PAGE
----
Book Image

Tableau 10 Complete Reference

By : Joshua N. Milligan, Tristan Guillevin
Book Image

Tableau 10 Complete Reference

By: Joshua N. Milligan, Tristan Guillevin

Overview of this book

Graphical presentation of data enables us to easily understand complex data sets. Tableau 10 Complete Reference provides easy-to-follow recipes with several use cases and real-world business scenarios to get you up and running with Tableau 10. This Learning Path begins with the history of data visualization and its importance in today's businesses. You'll also be introduced to Tableau - how to connect, clean, and analyze data in this visual analytics software. Then, you'll learn how to apply what you've learned by creating some simple calculations in Tableau and using Table Calculations to help drive greater analysis from your data. Next, you'll explore different advanced chart types in Tableau. These chart types require you to have some understanding of the Tableau interface and understand basic calculations. You’ll study in detail all dashboard techniques and best practices. A number of recipes specifically for geospatial visualization, analytics, and data preparation are also covered. Last but not least, you'll learn about the power of storytelling through the creation of interactive dashboards in Tableau. Through this Learning Path, you will gain confidence and competence to analyze and communicate data and insights more efficiently and effectively by creating compelling interactive charts, dashboards, and stories in Tableau. This Learning Path includes content from the following Packt products: • Learning Tableau 10 - Second Edition by Joshua N. Milligan • Getting Started with Tableau 2018.x by Tristan Guillevin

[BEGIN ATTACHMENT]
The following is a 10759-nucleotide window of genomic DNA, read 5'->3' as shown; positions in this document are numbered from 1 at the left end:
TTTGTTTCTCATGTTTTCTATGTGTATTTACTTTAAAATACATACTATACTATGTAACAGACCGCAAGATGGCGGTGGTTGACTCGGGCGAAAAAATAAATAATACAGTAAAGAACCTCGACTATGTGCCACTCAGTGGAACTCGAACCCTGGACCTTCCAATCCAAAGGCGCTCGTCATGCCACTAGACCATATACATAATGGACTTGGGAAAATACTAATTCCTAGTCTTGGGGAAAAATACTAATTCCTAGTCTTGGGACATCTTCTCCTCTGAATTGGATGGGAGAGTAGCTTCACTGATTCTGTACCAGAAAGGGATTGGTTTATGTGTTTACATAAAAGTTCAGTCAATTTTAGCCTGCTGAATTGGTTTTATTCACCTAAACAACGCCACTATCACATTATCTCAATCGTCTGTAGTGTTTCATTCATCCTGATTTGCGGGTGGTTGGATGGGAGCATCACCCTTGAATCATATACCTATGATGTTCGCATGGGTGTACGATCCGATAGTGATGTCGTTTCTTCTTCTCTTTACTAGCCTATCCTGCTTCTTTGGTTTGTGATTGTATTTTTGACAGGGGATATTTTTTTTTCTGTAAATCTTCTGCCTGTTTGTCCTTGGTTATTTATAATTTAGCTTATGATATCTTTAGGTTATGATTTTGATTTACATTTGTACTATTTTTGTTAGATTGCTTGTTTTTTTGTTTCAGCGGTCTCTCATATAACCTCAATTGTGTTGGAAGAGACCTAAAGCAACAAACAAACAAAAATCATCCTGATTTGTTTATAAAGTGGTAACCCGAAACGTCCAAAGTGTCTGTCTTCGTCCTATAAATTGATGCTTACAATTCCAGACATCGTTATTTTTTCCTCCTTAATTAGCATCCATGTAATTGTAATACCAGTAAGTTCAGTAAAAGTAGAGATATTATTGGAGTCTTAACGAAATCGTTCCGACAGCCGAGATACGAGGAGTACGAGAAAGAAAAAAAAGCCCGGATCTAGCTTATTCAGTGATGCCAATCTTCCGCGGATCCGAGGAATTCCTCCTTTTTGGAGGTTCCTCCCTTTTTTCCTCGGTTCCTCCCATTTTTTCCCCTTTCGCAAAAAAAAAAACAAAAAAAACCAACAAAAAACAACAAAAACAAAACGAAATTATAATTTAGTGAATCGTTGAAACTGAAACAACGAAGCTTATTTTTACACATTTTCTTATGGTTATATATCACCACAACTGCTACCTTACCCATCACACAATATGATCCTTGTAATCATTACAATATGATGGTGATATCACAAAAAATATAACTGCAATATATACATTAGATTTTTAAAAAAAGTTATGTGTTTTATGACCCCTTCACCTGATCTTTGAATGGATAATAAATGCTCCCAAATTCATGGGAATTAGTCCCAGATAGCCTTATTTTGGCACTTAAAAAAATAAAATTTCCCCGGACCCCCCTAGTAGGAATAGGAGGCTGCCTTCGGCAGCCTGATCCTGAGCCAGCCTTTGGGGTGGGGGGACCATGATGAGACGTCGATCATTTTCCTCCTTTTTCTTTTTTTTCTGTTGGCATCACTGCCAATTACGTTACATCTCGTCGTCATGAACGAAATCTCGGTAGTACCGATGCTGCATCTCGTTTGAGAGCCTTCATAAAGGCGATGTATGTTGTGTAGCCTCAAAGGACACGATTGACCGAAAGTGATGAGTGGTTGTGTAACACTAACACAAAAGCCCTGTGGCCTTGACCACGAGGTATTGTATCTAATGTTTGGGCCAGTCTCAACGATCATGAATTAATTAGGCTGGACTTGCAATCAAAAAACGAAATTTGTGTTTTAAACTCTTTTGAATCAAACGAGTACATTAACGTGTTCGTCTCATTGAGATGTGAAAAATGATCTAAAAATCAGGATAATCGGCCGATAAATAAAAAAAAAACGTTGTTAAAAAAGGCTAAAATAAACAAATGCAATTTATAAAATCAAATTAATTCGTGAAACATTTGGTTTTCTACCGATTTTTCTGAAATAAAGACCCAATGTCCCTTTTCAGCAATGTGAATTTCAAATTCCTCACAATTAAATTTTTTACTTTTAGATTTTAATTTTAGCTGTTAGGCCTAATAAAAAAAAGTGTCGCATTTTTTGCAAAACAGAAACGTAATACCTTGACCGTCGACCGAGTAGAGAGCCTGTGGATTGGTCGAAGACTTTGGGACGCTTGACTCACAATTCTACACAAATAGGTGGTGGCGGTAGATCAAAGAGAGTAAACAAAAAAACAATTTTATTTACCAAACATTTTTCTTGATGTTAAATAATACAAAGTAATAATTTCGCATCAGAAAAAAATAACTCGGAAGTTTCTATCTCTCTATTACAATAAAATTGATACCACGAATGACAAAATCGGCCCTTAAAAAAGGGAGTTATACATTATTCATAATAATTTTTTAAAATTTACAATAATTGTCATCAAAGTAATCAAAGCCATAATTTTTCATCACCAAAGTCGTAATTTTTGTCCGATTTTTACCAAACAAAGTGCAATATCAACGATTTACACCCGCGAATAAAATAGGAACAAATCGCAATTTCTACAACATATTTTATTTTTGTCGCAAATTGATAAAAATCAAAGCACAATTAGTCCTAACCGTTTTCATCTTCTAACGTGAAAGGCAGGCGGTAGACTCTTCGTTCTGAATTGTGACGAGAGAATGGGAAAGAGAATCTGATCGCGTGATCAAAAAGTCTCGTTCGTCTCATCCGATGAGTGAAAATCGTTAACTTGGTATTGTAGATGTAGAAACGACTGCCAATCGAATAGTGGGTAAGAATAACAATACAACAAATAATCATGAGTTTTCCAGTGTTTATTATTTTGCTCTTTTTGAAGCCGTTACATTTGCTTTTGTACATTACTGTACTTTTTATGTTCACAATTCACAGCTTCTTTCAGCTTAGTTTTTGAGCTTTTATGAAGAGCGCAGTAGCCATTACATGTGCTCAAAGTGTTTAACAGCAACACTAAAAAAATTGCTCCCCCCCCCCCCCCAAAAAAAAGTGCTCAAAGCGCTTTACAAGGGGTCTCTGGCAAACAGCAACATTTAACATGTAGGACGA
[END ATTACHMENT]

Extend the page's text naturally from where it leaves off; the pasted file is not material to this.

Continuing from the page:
Table of Contents (20 chapters)
Title Page
About Packt
Deeper Analysis - Trends, Clustering, Distributions, and Forecasting

Visualizing distributions

Often, simply understanding totals, sums, and even the breakdown of the part to whole only gives a piece of the overall picture. Many times, you'll want to understand where individual items fall within a distribution of all similar items.

You might find yourself asking questions such as:

  • How long do most of our patients stay in the hospital? Which patients fall outside the normal range?
  • What's the average life expectancy for components in a machine and which components fall above or below that average? Are there any components with extremely long or extremely short lives?
  • How far above or below the average score were most students' test scores?

These questions all have similarities. In each case, you seek an understanding of where individuals (patients, components, students) were in relation to the group. In each case, you most likely have a relatively high number of individuals. In data terms, you have a dimension (patient, components, and student) with high cardinality...